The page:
Chung Mong-Joon Launches Bid For FIFA Presidency NFLPA Planning To File Special Injunction In Brady Case Bettman Addresses Expansion, League's Strength IndyCar President Derrick Walker Steps Down MWR's Kauffman Buys Stake In Ganassi Racing Judge Orders Brady Lawsuit To Be Heard In N.Y. Kraft Finds His Inner Maverick Over Deflategate Platini Confirms Candidacy For FIFA President Kraft Blasts NFL For Handling Of Brady Suspension Brady Destroying Phone Key To Upholding Ban
SBD/February 5, 2014/Leagues and Governing Bodies
NASCAR Hopes Drivers' Family Ties To Racing Greats Will Help Build Audience
Published February 5, 2014
WHAT'S THE POINTS? SPORTING NEWS' Bob Pockrass wrote of NASCAR's overhauled Chase for the Sprint Cup, "NASCAR at least got part of it right, even if the most difficult thing for many to stomach -- four drivers tied in points going into the final race -- remains part of the plan." The other thing that NASCAR "got right is the way it will allow drivers knocked out during the Chase to battle for fifth in the final standings." But the "biggest issue that remains is that it will be quite difficult to look at the champion the same way as past champions, to look at the champion as truly the best driver rather than someone who survived three Chase rounds and then won the title in the final race" (SPORTINGNEWS.com, 2/4). In Orlando, George Diaz wrote, "A cynic would suggest desperation. Perhaps it's simply a more pragmatic approach to running the family business." It has "been stagnant for a while." NASCAR Chair & CEO Brian France "certainly has folks buzzing" (ORLANDOSENTINEL.com, 2/4).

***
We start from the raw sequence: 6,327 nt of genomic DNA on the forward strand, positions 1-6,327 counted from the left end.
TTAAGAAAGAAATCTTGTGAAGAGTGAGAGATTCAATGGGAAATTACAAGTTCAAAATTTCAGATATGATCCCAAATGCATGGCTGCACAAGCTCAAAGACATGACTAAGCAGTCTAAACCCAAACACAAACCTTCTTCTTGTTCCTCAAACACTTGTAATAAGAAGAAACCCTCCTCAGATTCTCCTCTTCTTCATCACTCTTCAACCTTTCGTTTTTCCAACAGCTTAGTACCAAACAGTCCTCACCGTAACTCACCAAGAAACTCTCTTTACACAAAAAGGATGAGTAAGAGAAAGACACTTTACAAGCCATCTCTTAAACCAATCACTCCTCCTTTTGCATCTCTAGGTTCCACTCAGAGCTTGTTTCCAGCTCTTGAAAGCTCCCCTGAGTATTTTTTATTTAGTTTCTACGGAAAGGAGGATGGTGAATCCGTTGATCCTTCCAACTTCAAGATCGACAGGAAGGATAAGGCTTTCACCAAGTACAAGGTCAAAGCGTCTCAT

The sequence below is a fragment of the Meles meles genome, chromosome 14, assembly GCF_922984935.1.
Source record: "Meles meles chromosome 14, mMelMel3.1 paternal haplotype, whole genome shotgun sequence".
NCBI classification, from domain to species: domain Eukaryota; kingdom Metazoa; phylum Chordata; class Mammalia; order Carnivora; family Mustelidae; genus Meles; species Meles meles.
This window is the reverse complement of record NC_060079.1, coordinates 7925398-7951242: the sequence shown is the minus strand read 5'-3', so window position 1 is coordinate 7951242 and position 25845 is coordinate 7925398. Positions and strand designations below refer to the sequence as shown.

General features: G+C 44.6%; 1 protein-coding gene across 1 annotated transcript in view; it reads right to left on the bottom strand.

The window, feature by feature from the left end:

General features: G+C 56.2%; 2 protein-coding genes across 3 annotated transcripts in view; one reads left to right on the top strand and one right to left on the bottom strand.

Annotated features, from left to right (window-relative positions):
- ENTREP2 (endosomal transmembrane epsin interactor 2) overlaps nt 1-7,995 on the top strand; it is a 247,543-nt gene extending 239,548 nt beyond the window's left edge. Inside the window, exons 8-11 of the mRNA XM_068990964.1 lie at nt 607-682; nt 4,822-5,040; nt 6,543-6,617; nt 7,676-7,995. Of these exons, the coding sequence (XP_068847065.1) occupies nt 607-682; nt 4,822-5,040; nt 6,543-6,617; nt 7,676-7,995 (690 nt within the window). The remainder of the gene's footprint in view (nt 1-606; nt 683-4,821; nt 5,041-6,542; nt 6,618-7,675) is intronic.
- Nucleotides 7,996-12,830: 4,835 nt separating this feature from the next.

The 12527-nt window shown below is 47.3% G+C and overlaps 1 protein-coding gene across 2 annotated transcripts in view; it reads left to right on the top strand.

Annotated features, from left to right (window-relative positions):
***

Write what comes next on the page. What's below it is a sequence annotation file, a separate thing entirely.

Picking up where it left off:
FOUR-LETTER NETWORK: USA TODAY's Ryan notes there "seemed no discernible change in ESPN's commitment in closing the 2013 season with its 17-race block, which began just days after NASCAR announced NBC as its impending replacement." ESPN President John Skipper has said that NASCAR "still will be covered" on "SportsCenter" and other news programming. Ryan writes that "has to be reassuring for those who recall the contentious era in which ESPN reporters weren't credentialed for races and were left to interview drivers on helipads outside racetracks." But without race programming in '15, there will "be a natural decline in NASCAR's presence on a multimedia behemoth that sets the tone for national conversations and debates among fans" (USA TODAY, 2/5).